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The invention relates to a method and apparatus for determining properties of a transmission line or channel, for instance a channel for transmitting electric or acoustic signals. It concerns also a time domain reflectometry method and an equipment for implementing this method.
In the field of telecommunications, the density of transmitted information increases regularly. This increase is not always compatible with the existing equipment, more particularly with the existing transmission lines. In order to cope with this problem, several technologies are known, for instance ADSL which means “Asymmetric Digital Subscriber Line” (or other DSL services such as HDSL and VDSL). This technology provides the possibility to transmit, with ordinary telephone lines, high data rate from the network (a central office) to the subscriber and lower data rates from the subscriber to the network.
ADSL is adapted for distances, between a central station or office and the subscriber, which are comprised between 1.5 and 6 km. HDSL is adapted for distances greater than 6 km, and VDSL is adapted for distances comprised between 0.3 and 1.5 km.
In order to be able to comply with ADSL services, the telephone line must satisfy standards of quality which are not necessarily fulfilled by all telephone lines.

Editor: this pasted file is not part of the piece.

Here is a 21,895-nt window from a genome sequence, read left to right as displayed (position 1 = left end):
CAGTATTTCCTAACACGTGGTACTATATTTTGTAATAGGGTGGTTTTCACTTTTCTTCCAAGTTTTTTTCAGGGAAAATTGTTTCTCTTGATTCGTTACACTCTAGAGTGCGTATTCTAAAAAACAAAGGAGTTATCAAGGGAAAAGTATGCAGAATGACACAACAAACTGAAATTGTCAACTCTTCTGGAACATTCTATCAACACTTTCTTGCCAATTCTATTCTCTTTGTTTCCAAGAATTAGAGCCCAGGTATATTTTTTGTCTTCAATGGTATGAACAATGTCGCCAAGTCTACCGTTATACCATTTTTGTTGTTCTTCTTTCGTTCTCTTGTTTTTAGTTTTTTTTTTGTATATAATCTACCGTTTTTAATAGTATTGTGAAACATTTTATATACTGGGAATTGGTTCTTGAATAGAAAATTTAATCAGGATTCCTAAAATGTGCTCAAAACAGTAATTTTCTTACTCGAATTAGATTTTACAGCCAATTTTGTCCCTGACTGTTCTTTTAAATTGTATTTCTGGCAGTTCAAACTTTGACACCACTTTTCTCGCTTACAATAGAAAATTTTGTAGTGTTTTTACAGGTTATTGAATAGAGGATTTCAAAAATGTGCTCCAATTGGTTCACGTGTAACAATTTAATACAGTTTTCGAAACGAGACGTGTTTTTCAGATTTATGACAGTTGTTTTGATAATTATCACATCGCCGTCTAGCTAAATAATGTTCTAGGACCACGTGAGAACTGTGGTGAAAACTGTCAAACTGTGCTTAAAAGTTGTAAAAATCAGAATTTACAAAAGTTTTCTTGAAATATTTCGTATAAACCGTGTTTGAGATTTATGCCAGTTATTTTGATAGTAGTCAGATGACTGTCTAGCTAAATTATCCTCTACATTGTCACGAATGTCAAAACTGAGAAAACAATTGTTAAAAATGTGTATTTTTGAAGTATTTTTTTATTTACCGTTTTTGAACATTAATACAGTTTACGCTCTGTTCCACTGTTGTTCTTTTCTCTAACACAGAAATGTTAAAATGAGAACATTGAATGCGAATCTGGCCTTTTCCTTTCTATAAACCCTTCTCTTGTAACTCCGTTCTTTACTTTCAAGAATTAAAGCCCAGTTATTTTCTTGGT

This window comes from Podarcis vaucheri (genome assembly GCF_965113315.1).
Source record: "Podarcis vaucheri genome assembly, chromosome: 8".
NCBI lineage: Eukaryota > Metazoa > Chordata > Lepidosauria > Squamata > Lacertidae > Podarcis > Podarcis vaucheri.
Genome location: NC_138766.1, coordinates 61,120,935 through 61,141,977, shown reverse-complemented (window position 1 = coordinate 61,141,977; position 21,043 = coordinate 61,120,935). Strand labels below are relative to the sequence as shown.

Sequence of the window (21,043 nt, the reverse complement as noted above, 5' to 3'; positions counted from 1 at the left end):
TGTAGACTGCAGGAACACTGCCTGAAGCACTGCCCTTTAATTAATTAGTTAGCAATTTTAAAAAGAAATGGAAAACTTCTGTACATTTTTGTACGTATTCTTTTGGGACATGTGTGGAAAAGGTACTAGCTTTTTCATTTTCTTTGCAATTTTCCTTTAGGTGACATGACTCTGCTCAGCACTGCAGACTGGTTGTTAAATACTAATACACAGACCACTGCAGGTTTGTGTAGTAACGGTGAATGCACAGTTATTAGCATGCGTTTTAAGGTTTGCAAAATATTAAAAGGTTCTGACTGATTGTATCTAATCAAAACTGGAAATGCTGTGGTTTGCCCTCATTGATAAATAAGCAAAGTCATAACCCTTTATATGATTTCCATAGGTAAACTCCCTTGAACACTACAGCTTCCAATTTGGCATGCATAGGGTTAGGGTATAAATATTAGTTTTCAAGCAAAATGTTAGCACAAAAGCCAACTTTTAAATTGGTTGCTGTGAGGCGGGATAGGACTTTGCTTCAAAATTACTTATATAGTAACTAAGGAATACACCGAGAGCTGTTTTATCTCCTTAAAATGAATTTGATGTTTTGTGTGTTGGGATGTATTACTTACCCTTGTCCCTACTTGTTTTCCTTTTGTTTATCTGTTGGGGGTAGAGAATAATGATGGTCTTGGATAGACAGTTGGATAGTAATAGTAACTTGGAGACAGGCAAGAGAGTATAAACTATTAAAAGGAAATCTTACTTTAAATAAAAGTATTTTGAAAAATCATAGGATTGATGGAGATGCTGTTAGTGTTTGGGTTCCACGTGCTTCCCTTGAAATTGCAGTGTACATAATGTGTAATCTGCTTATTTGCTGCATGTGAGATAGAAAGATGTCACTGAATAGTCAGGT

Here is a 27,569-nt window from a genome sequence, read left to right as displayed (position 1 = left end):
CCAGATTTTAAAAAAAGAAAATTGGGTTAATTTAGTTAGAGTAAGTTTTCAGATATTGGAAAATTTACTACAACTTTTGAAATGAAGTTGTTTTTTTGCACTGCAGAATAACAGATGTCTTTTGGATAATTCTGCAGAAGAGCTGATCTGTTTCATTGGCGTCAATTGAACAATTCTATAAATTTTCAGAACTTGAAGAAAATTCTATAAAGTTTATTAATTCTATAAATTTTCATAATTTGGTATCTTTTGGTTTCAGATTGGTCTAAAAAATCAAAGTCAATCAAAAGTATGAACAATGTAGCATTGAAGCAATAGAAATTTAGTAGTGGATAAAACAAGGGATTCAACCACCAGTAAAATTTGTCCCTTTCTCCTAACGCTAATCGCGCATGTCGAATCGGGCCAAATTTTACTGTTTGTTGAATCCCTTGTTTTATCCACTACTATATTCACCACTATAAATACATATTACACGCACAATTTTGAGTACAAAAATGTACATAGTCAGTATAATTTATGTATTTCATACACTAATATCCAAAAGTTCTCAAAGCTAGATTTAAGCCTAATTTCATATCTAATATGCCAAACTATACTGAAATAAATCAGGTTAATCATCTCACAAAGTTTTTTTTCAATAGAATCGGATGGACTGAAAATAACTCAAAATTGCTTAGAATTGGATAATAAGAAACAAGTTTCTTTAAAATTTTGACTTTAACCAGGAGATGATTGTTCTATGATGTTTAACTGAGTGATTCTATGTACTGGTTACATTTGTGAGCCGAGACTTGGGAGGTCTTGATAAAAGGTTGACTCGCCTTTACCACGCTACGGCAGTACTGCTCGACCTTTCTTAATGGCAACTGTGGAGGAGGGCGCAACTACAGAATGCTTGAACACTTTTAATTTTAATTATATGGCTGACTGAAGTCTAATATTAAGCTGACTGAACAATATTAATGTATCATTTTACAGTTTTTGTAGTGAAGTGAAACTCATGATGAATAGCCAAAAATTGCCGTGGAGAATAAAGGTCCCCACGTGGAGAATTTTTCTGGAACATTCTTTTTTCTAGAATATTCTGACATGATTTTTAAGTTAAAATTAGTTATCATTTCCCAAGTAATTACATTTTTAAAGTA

Before implementing ADSL services, it is therefore necessary to evaluate a priori the line quality at the lowest cost as possible and with the highest accuracy as possible. The present invention relates to a method and an apparatus which determine, from a central office, the transmission characteristics of a transmission line with a high signal to noise ratio and a high accuracy.
The invention thus contributes to the line qualification.
Up to now an a priori line qualification requires to make tests at both ends of the line. This means that one operator must be present at the central office and another operator at the subscriber's location. Although accurate, this a priori line testing is expensive.
The method according to the invention is characterized in that, for testing a line, use is made of time domain reflectometry wherein, at one end of the line, a plurality of pulses covering different bandwidths are transmitted in the line and the corresponding echoes are processed, more particularly filtered and reconstructed, at the same end, the echoes providing information about the whole length of the line.